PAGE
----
Subscription Subscription
Home > Entertainment News > Bollywood News > Article > Neeyat Movie Review Naah niyet

Neeyat Movie Review: Naah, niyet!

Updated on: 09 July,2023 06:59 AM IST  |  Mumbai
Mayank Shekhar |

I know Agatha Christie’s And Then There Were None was rated her best novel yet. But, seriously, in 2023, it’s just terrible to have a deserted island scenario as a trigger/starting point for any story

Neeyat Movie Review: Naah, niyet!

Vidya Balan in Neeyat

Film: Neeyat
UA: Crime, mystery
Dir: Anu Menon
Cast: Vidya Balan, Ram Kapoor
Rating: 1.5/5

No, seriously—what kinda desi, old dude has a proper girlfriend on the side, along with the hot secretary, who pretty much doubles up as a life partner, besides a tight-squeeze, who’s married to the best buddy, and a bunch of blokes, singling, mingling, at a party in a private mansion in Scotland? Let’s see. 

This old gent here has also defaulted on massive bank loans in India. And while he seemingly has all the money in the world to host a grand soiree in Scotland with gora butlers, for his closest friends/family—thousands of his corporate employees haven’t been paid salaries over two years. Why they haven’t still left that job, I don’t understand. 

But let’s concentrate on this guy. Is he Modi, Choksi… No. One look at his neatly trimmed, thick, white stubble, and an impeccable sartorial sense, you know: Naam hai, Vijay. Mallya! That’s what actor Ram Kapoor would have you believe he plays in this picture.

Frankly, my dear, I really like Ram Kapoor. There is a certain swag for a cool, portly bloke that he so effortlessly carries—you just like to watch him on the screen. Any screen, even him petting his dog on Instagram will do. What’s he doing here, though. Trying too hard to pull off a dead script, really, that may not even belong on stage, forget YouTube. 

Which is true for the other top actors brought on board as well—Rahul Bose, in a creepy homosexual archetype; Shahana Goswami as the ditsy gold-digger variety; the GenZ star Prajakta Koli, as a youngling with a cokehead type boyfriend, who could well be modelled on Sidharth Mallya (who knows)…

Above all, of course, Vidya Balan, who’s saved for the last, walking in deliberately dressed shabby, with a devil-may-care attitude, that might fit the detective Miss Marple, alright!

Okay, so you can see some of the best performers around. The director of this film, Anu Menon (Waiting, Shakuntala Devi) has been generally quite lucky with snagging a great cast. 

But what did they even say yes to, signing up for this flick, that’s about the Mallya lookalike committing suicide, that turns out to be murder, where everyone in the mansion is a prime suspect? 

I know Agatha Christie’s And Then There Were None was rated her best novel yet. But, seriously, in 2023, it’s just terrible to have a deserted island scenario as a trigger/starting point for any story. Let alone set in the First World, where a death will count for far more than a storm that’s cut all communication to the scene of crime.

That the good ol’ man has died seems to bother the people around him much less than the fact that they should now all quietly sit on their sofas, to figure who’s the murderer, knowing that they’re part of such a story. 

Even as the killing hasn’t stopped. The film thereafter feels like a supremely self-aware table-read, with actors reading their parts, as if it’s the plot that they will eventually film!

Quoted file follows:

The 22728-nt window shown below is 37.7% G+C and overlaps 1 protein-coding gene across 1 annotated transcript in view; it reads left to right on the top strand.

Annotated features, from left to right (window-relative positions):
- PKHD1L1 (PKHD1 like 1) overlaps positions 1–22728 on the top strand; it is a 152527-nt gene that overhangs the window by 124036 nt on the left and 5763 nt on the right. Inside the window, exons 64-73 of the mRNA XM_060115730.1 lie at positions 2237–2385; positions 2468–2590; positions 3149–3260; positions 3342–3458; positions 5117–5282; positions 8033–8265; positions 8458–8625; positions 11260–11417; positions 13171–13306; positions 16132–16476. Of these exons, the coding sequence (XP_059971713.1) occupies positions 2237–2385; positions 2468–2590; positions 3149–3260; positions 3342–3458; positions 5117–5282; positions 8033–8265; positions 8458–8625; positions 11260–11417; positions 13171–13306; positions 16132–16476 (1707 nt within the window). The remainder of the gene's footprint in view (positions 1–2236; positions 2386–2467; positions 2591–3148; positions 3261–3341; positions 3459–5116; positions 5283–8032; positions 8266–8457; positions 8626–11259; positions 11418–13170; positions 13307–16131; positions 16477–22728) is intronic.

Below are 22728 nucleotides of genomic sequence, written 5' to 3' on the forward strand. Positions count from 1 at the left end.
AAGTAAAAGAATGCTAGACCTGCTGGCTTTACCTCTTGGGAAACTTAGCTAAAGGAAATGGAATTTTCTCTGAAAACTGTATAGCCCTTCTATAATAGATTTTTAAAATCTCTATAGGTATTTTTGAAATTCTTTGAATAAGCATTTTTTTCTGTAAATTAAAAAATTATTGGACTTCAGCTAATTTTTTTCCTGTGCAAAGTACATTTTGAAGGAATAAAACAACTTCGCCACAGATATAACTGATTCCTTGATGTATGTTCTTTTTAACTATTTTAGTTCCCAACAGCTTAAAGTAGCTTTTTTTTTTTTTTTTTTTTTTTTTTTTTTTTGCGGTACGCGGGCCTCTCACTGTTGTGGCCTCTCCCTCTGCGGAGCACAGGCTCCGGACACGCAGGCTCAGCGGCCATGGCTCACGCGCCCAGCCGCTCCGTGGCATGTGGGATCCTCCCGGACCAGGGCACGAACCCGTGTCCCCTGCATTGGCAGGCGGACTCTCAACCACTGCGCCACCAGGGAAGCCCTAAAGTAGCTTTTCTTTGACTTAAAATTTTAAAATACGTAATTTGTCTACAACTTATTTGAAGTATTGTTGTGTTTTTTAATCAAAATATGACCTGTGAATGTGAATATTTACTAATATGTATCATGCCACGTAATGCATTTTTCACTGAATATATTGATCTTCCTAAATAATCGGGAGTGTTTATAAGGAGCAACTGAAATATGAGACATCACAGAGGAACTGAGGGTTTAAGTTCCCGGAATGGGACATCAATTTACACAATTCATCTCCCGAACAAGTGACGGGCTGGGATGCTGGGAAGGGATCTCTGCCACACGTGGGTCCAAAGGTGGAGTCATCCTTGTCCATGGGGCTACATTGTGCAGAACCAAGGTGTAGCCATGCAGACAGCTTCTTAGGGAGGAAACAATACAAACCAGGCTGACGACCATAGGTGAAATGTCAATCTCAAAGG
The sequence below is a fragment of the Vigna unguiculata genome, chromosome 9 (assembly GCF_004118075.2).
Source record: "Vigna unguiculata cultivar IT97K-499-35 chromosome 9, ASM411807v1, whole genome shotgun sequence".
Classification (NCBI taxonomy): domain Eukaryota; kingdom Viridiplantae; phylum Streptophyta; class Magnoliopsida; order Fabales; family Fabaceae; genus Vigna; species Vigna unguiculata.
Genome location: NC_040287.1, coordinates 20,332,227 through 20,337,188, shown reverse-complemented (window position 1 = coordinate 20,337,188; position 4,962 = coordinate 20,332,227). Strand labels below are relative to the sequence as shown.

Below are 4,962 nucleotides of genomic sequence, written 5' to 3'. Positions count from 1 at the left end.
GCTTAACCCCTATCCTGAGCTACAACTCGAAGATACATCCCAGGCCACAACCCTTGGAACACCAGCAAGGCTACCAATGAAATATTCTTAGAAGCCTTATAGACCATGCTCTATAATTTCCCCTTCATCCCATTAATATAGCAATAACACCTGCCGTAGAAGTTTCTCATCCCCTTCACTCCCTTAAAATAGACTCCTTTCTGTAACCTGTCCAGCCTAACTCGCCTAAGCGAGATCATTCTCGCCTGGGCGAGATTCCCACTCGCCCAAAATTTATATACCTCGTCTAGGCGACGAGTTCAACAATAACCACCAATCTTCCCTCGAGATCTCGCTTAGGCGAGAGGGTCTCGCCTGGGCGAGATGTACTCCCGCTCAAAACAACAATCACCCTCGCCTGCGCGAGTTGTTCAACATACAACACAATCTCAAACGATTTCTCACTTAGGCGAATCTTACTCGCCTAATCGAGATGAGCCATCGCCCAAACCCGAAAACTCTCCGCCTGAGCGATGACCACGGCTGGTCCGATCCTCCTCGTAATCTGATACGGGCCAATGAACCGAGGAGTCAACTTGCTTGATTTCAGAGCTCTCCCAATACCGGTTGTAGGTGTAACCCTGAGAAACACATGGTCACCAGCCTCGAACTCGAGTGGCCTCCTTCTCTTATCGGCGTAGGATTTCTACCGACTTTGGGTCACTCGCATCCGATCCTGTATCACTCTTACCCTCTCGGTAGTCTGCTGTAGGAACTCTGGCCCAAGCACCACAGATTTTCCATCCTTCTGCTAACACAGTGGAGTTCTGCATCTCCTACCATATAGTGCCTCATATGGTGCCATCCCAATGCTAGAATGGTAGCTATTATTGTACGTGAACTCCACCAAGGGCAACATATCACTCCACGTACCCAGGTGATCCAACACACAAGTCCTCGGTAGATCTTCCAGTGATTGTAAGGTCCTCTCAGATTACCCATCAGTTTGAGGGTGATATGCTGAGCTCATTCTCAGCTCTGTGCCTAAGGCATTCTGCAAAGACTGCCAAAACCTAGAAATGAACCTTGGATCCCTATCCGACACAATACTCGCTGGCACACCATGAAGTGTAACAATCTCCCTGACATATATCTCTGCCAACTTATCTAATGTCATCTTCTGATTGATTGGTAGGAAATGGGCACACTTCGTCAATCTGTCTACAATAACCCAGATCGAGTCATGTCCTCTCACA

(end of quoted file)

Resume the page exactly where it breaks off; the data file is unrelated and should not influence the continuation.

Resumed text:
The inspiration is clear. That’s Knives Out (2019), for sure—theatrical footfalls of which had astounded the film industry, otherwise sworn to the thought that audiences only flock towards spectacle pix. 

Unsure why its sequel went straight to Netflix. If anything, the best Indian response to Knives Out, probably, was Honey Trehan’s Raat Akeli Hai (2020), set in a haveli of Uttar Pradesh. 

And as we speak, of Christie, in fact, Vishal Bhardwaj has dropped the pilot episode of his crime fiction series, Charlie Chopra, based on The Sittaford Mystery, that at least so far holds promise. Which is the thing with this genre. 

Its followers are serious geeks. You can’t get away with inanities such as this flick, where every minute the needle points to an individual. And what the writers have to show for it is a fresh conspiracy theory, that doesn’t once involve the viewers joining any dots, ever. Doesn’t work like that. 

Or you could simply go frivolous, for the heck of it, to bring in more mainstream audiences. Such as what Balan did with Bobby Jasoos (2014). It is one of her most under-rated movies, in the same way that this ranks among her dullest. 

Which descends from the old-man, industrialist-protagonist, within a few hours, listing his most “loved ones” that he’s gathered, as “leeches”, for no reason. 
That’s about the time the film also swiftly demotes itself from a whodunnit, to who cares! The characters mill around, regardless, assuming in their head that they have a clever masterpiece up their sleeve. The big reveal, so to say.

My favourite line in the film, though? “It’s dangerous to believe in your own bullshit.” Applies equally to Neeyat. Naah, wish had said niyet to this, totally.

"Exciting news! Mid-day is now on WhatsApp Channels Subscribe today by clicking the link and stay updated with the latest news!" Click here!

Register for FREE
to continue reading !

This is not a paywall.
However, your registration helps us understand your preferences better and enables us to provide insightful and credible journalism for all our readers.

Mid-Day Web Stories

Mid-Day Web Stories

This website uses cookie or similar technologies, to enhance your browsing experience and provide personalised recommendations. By continuing to use our website, you agree to our Privacy Policy and Cookie Policy. OK